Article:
Read Tracing the Tribe at its original site

Tracing the Tribe will no longer update its mirror site here, as it is confusing readers  interested in Jewish genealogy’s developments and resources. 

All new posts will ONLY be available at the original site
http://tracingthetribe.blogspot.com

Comments posted at this mirror site will not be read or answered, so please leave your comments at the original site, http://tracingthetribe.blogspot.com

Send questions to ask@tracingthetribe.com

Sign up for email subscriptions at the original site http://tracingthetribe.blogspot.com  and be the first to know when new posts have appeared.

I look forward to seeing you at http://tracingthetribe.blogspot.com

Schelly

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San Diego: Using Ancestry.com, May 16

Our geneablogging colleague Randy Seaver will speak on “Using Ancestry.com Databases and Family Trees Effectively,” at the next meeting of the San Diego Jewish Genealogical Society, on Sunday, May 16.
The program runs from 1-3pm, at the Lawrence Family JCC in La Jolla.
Randy will discuss and demonstrate these topics and more and will offer recommendations.

The Ancestry.com subscription website has many wonderful features – it’s like a lavish buffet where it is difficult to choose! What is best to do and how do you use it?
Searches: basic or advanced search; new or old search screens; exact or ranked matches; full names or wild cards; specific or all databases; restricted collection or whole collection.

For family trees: public or private; one-editor or group editors; GEDCOM upload or enter-by-hand; upload photos and documents; attach historical documents; add stories; “collect” data from others; synchronization with software; etc.

A native San Diegan, Randy is a graduate of San Diego State University in Aerospace Engineering, and is a retired aerodynamics engineer with a 38-year career at Rohr/Goodrich in Chula Vista. His ancestry is mainly colonial New England and Upper Atlantic, with some colonial German, French and Dutch forebears, and several 19th-century English immigrants.

Randy is one of our master geneabloggers, authoring Genea-Musings, The Geneaholic and the Chula Vista Genealogy Cafe.

His many genealogy activities include the Chula Vista Genealogical Society (former president, current newsletter editor and research chair); speaking to Southern California societies, libraries and groups; teaching OASIS senior adults beginning computer genealogy classes; authors the Genealogy 2.0 column for the FGS’s ForumMagazine; and is a member of NGS, NEHGS, SDGS and CGSSD.

Jerusalem Post: Tracing the Tribe, other gen resources mentioned

David Shamah, who writes on Internet and technology for the Jerusalem Post (print/online), published a roots column today listing various Jewish and general genealogy resources.

“Hi-Tech 101: At the roots of it all” noted that “If you’ve thought about the idea of putting together a family tree, the Internet can be a great friend.”

Sources mentioned for tips, information and how to peel away the layers of the past included:

Google’s cache, Google Earth and Google News
Genealogy Gems podcast and the regular site.
Cyndi’s List
Tracing the Tribe (happy dance!)
Roots TV’s Jewish Roots channel
Yad Vashem
JewishGen
Ellis Island
Tribal Pages

In my opinion, there were two major omissions: SephardicGen.com and MyHeritage.com.

Shamah noted links to a page of common genealogical research mistakes at ShoestringGenealogy. A link (broken) was given to a page that I hope refutes the myth that anyone’s name was changed at Ellis Island – if we only had a penny for each time this myth has been perpetuated by people who should know better.
 
Read the complete article at the link above.

Ancestor Approved: 10 things about my ancestors

Tracing the Tribe has received the Ancestor Approved award from Pat and Judy, the GenealogyGals.

Their blog is a joint effort.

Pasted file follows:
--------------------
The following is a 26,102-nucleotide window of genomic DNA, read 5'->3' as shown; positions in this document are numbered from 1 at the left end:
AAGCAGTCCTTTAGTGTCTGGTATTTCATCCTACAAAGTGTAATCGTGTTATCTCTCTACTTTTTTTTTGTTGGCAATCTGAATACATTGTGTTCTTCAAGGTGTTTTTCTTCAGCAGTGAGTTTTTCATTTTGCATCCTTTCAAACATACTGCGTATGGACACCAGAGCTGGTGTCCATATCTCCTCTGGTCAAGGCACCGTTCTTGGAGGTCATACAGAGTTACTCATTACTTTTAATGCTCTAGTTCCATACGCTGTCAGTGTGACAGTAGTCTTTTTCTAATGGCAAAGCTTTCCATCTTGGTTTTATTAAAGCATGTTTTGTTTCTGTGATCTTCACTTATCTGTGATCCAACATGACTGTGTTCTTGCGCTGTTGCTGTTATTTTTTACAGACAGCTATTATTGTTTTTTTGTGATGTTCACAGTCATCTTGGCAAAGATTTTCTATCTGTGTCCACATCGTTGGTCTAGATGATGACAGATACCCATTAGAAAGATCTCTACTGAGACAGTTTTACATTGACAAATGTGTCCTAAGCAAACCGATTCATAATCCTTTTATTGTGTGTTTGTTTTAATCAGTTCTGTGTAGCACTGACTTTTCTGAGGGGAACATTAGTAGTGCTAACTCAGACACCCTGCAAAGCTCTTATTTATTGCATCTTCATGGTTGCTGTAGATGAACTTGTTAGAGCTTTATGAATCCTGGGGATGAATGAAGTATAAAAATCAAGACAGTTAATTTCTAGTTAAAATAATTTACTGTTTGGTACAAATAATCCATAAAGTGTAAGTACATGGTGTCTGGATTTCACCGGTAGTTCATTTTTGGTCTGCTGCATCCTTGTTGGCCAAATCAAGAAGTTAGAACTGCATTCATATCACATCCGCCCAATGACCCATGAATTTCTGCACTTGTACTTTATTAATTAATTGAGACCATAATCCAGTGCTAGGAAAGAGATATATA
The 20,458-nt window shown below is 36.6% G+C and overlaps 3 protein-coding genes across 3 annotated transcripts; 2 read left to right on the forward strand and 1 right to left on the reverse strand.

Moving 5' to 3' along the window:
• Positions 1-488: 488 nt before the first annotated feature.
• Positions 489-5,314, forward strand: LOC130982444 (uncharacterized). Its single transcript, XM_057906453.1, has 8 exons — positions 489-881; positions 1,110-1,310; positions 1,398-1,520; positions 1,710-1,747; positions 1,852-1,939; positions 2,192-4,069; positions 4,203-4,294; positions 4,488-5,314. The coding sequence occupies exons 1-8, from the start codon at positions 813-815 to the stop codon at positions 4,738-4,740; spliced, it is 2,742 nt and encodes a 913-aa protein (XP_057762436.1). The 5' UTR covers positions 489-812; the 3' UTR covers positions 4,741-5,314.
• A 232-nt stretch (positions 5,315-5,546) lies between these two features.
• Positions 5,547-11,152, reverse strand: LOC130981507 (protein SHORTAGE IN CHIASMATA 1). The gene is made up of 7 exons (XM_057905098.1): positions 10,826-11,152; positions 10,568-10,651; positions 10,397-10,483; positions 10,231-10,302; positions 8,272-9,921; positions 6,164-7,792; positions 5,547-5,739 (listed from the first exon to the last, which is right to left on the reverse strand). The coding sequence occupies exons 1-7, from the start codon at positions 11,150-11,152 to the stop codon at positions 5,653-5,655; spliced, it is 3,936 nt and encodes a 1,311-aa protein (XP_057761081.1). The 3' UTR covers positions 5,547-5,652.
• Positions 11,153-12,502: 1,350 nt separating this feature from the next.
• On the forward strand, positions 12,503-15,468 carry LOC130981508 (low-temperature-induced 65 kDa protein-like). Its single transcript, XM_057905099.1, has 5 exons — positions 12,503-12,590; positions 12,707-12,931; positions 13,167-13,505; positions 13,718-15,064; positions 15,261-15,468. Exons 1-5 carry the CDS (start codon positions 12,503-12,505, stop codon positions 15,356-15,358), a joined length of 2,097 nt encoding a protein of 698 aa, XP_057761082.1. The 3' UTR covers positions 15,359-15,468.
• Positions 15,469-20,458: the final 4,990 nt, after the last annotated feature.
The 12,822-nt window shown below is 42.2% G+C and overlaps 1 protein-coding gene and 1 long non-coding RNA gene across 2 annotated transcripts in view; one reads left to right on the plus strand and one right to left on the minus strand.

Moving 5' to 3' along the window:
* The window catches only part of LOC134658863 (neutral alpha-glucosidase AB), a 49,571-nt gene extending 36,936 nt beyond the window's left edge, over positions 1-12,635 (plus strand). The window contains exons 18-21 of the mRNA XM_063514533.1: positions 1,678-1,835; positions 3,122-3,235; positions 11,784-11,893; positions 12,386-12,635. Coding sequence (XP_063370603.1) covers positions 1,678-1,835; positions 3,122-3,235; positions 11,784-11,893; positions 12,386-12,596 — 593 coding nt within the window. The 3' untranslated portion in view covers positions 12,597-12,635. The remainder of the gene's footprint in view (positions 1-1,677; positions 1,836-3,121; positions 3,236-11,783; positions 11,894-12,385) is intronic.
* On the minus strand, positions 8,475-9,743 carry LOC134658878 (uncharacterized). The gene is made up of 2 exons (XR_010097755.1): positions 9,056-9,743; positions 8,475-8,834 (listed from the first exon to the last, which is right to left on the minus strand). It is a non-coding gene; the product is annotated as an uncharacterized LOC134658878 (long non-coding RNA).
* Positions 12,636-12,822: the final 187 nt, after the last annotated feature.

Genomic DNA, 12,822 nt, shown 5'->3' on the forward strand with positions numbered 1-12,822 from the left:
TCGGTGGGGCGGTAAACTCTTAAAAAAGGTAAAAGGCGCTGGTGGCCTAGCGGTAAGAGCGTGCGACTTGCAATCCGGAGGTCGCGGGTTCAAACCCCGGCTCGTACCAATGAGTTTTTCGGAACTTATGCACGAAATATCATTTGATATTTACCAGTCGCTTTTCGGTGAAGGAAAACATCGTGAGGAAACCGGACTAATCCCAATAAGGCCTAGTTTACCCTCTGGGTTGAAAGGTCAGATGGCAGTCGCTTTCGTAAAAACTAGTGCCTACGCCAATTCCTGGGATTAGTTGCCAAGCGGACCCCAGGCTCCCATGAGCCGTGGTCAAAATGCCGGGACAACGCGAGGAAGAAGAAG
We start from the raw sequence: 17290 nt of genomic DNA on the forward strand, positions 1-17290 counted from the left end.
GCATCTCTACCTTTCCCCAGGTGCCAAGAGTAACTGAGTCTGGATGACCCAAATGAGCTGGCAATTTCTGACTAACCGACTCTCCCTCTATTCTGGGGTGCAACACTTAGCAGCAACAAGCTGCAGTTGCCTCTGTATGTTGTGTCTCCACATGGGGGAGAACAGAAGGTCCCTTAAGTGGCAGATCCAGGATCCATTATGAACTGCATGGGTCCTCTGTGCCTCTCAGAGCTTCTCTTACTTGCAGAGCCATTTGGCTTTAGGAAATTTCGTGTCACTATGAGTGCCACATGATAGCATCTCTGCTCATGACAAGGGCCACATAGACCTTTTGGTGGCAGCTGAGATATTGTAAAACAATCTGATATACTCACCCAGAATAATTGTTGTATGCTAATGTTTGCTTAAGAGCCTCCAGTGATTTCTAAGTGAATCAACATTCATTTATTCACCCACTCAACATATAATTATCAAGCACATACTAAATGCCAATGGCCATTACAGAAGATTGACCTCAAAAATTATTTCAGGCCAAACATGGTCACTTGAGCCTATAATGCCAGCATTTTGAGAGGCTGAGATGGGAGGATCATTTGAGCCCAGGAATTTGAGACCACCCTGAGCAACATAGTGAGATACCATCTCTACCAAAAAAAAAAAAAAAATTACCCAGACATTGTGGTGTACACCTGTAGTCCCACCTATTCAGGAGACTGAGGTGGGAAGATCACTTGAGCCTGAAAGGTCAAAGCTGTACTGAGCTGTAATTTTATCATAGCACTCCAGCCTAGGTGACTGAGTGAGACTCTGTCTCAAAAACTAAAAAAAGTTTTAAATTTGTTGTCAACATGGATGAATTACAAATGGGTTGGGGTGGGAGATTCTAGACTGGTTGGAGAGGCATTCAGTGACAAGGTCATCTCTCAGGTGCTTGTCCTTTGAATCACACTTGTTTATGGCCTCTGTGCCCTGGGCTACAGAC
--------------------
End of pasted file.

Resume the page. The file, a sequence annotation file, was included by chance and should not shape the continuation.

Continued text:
Award recipients are supposed to report on 10 things learned about our ancestors that have surprised, humbled, or enlightened us, and then pass along the award to 10 more genealogy bloggers who are doing their ancestors proud.

1. Surprised: At the life of my maternal great-grandmother Riva BANK TALALAY – born in a shtetl outside Kovno – who was ran away to the Gypsies – so the story goes – to avoid a disliked marriage. Along the way, she learned herbal healing, midwifery, reading tarot cards and palmistry. When she did marry Aron Peretz Talalay and moved to his agricultural colony Vorotinschtina, some 12 miles southwest of Mogilev, Belarus, she was known for creating the first closet in the shtetl. In Newark, New Jersey, she was also a midwife and healer and well-known for getting her way to make living better for her family.

2. Surprised: That the generation-to-generation one-liner – “This was our name in Spain” – has been corroborated by archival research in Spain and DNA genetic testing.

3. Enlightened: Our TALALAY family’s first immigrant ancestor met an English-speaker on the boat over in 1898 who advised him to change his name as no one would give a job to Mr. Tell-a-lie. Thus TOLLIN, TALLIN, TAYLOR, TOLL, TALL and – of course – those lost Philadelphia FEINSTEINs, came about.

4. Enlightened: My maternal FINK (Suchostaw, Galicia -> Ukraine) grandfather and his brothers had a large building maintenance company in New York City. Once, during a window-cleaners’ strike, a worker was quoted as calling his employers, “those rats, the FINKs.” According to family story, the term “rat-fink” was born.

5. Surprised: On hearing that my mother, as a teen, used to swim across Kauneonga Lake (Catskills, Sullivan County, about 10 miles from Monticello) frequently. It is a very large lake!

6. Humbled: To have found at least one lost branch of the Dardashti family, and thus fulfilling a request of my husband’s eldest aunt Nane-jan – made more than 35 years ago in Teheran – to find the lost branches (descendants of relatives who became Moslem) and tell them that they had cousins who thought about them all the time.

7. Humbled: To think about the difficulties Nane-jan underwent as the first Jewish girl to go to school in Teheran in 1902. The community stopped buying from her father, a butcher, and she endured taunts and attacks on her way to school. All her sisters also went to school, with some of them becoming French teachers. It wasn’t easy being a father with such advanced enlightened thinking in those days.

8. Frequently flabbergasted when thinking of our newly-connected TALALAY-KATSNELSON relatives (from Bobruisk, Belarus) in Melbourne, Australia. Their eldest daughter Nelly is a journalist and her daughter is Miliana. I’m Schelly, a journalist and our daughter is Liana. Do you also hear Twilight Zone music?

9. Surprised at how much cousin Leon in Melbourne and I resemble each other. His mother was a Talalay whose father (Gamshei) had moved (reasons still unknown) from Mogilev to Bobruisk.